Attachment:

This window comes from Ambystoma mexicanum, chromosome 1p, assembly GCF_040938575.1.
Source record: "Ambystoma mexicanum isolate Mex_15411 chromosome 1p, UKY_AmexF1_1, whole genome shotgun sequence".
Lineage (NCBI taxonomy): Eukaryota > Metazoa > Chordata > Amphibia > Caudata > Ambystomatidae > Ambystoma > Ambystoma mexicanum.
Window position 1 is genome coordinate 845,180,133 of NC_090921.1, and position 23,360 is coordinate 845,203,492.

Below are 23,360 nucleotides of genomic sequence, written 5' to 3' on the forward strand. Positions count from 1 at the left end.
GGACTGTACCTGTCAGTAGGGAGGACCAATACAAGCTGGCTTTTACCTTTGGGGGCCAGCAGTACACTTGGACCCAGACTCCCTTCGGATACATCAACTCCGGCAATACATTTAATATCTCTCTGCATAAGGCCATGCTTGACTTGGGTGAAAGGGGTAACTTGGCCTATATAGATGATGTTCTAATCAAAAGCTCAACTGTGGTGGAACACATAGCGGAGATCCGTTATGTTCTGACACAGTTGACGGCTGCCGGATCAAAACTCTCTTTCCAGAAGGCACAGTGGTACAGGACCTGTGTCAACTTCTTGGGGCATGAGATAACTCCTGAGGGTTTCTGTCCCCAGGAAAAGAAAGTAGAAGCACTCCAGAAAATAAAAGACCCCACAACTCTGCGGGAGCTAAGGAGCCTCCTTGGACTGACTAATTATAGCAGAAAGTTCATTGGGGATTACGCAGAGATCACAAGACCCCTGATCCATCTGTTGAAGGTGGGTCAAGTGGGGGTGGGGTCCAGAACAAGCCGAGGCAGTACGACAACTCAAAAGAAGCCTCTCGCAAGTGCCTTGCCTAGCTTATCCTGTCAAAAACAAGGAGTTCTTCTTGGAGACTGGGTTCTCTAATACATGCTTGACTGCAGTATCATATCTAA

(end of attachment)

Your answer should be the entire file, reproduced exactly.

This window comes from Ambystoma mexicanum, chromosome 1p, assembly GCF_040938575.1.
Source record: "Ambystoma mexicanum isolate Mex_15411 chromosome 1p, UKY_AmexF1_1, whole genome shotgun sequence".
Lineage (NCBI taxonomy): Eukaryota > Metazoa > Chordata > Amphibia > Caudata > Ambystomatidae > Ambystoma > Ambystoma mexicanum.
Window position 1 is genome coordinate 845,180,133 of NC_090921.1, and position 23,360 is coordinate 845,203,492.

Below are 23,360 nucleotides of genomic sequence, written 5' to 3' on the forward strand. Positions count from 1 at the left end.
GGACTGTACCTGTCAGTAGGGAGGACCAATACAAGCTGGCTTTTACCTTTGGGGGCCAGCAGTACACTTGGACCCAGACTCCCTTCGGATACATCAACTCCGGCAATACATTTAATATCTCTCTGCATAAGGCCATGCTTGACTTGGGTGAAAGGGGTAACTTGGCCTATATAGATGATGTTCTAATCAAAAGCTCAACTGTGGTGGAACACATAGCGGAGATCCGTTATGTTCTGACACAGTTGACGGCTGCCGGATCAAAACTCTCTTTCCAGAAGGCACAGTGGTACAGGACCTGTGTCAACTTCTTGGGGCATGAGATAACTCCTGAGGGTTTCTGTCCCCAGGAAAAGAAAGTAGAAGCACTCCAGAAAATAAAAGACCCCACAACTCTGCGGGAGCTAAGGAGCCTCCTTGGACTGACTAATTATAGCAGAAAGTTCATTGGGGATTACGCAGAGATCACAAGACCCCTGATCCATCTGTTGAAGGTGGGTCAAGTGGGGGTGGGGTCCAGAACAAGCCGAGGCAGTACGACAACTCAAAAGAAGCCTCTCGCAAGTGCCTTGCCTAGCTTATCCTGTCAAAAACAAGGAGTTCTTCTTGGAGACTGGGTTCTCTAATACATGCTTGACTGCAGTATCATATCTAA